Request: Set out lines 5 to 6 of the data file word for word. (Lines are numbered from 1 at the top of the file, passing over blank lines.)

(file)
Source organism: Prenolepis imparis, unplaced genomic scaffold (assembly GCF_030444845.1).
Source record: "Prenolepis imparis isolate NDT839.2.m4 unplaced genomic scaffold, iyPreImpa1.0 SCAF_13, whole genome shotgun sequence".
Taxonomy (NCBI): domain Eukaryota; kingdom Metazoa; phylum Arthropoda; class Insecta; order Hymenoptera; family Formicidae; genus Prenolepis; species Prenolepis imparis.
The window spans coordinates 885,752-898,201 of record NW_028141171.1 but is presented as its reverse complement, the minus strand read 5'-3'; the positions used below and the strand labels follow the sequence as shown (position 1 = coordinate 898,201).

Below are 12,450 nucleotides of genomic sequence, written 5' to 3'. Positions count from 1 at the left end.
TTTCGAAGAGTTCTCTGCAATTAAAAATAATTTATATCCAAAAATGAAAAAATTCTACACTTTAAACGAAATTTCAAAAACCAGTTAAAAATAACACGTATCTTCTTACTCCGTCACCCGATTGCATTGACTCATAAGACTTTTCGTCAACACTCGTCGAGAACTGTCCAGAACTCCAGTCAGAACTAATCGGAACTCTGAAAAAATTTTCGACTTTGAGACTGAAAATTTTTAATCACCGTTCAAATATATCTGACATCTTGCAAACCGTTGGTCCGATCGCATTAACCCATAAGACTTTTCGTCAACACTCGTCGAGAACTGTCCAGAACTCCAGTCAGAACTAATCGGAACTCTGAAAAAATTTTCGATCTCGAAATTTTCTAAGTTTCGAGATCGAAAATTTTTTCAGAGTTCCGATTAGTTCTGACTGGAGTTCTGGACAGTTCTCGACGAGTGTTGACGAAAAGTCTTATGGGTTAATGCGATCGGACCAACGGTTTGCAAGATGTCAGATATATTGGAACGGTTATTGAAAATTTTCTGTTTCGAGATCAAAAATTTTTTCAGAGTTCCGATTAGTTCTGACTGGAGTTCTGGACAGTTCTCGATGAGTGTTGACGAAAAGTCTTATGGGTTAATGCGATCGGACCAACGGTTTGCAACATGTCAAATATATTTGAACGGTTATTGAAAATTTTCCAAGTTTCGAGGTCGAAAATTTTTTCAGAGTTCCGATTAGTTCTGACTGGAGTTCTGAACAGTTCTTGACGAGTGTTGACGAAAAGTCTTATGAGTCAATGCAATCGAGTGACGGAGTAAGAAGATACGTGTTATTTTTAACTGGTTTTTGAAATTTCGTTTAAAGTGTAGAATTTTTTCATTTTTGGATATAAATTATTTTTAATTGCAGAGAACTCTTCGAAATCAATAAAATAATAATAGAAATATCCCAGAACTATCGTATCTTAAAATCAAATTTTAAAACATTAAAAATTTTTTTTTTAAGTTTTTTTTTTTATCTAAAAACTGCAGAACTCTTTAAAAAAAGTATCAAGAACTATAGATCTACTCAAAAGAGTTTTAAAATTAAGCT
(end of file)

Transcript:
Below are 12,450 nucleotides of genomic sequence, written 5' to 3'. Positions count from 1 at the left end.
TTTCGAAGAGTTCTCTGCAATTAAAAATAATTTATATCCAAAAATGAAAAAATTCTACACTTTAAACGAAATTTCAAAAACCAGTTAAAAATAACACGTATCTTCTTACTCCGTCACCCGATTGCATTGACTCATAAGACTTTTCGTCAACACTCGTCGAGAACTGTCCAGAACTCCAGTCAGAACTAATCGGAACTCTGAAAAAATTTTCGACTTTGAGACTGAAAATTTTTAATCACCGTTCAAATATATCTGACATCTTGCAAACCGTTGGTCCGATCGCATTAACCCATAAGACTTTTCGTCAACACTCGTCGAGAACTGTCCAGAACTCCAGTCAGAACTAATCGGAACTCTGAAAAAATTTTCGATCTCGAAATTTTCTAAGTTTCGAGATCGAAAATTTTTTCAGAGTTCCGATTAGTTCTGACTGGAGTTCTGGACAGTTCTCGACGAGTGTTGACGAAAAGTCTTATGGGTTAATGCGATCGGACCAACGGTTTGCAAGATGTCAGATATATTGGAACGGTTATTGAAAATTTTCTGTTTCGAGATCAAAAATTTTTTCAGAGTTCCGATTAGTTCTGACTGGAGTTCTGGACAGTTCTCGATGAGTGTTGACGAAAAGTCTTATGGGTTAATGCGATCGGACCAACGGTTTGCAACATGTCAAATATATTTGAACGGTTATTGAAAATTTTCCAAGTTTCGAGGTCGAAAATTTTTTCAGAGTTCCGATTAGTTCTGACTGGAGTTCTGAACAGTTCTTGACGAGTGTTGACGAAAAGTCTTATGAGTCAATGCAATCGAGTGACGGAGTAAGAAGATACGTGTTATTTTTAACTGGTTTTTGAAATTTCGTTTAAAGTGTAGAATTTTTTCATTTTTGGATATAAATTATTTTTAATTGCAGAGAACTCTTCGAAATCAATAAAATAATAATAGAAATATCCCAGAACTATCGTATCTTAAAATCAAATTTTAAAACATTAAAAATTTTTTTTTTAAGTTTTTTTTTTTATCTAAAAACTGCAGAACTCTTTAAAAAAAGTATCAAGAACTATAGATCTACTCAAAAGAGTTTTAAAATTAAGCT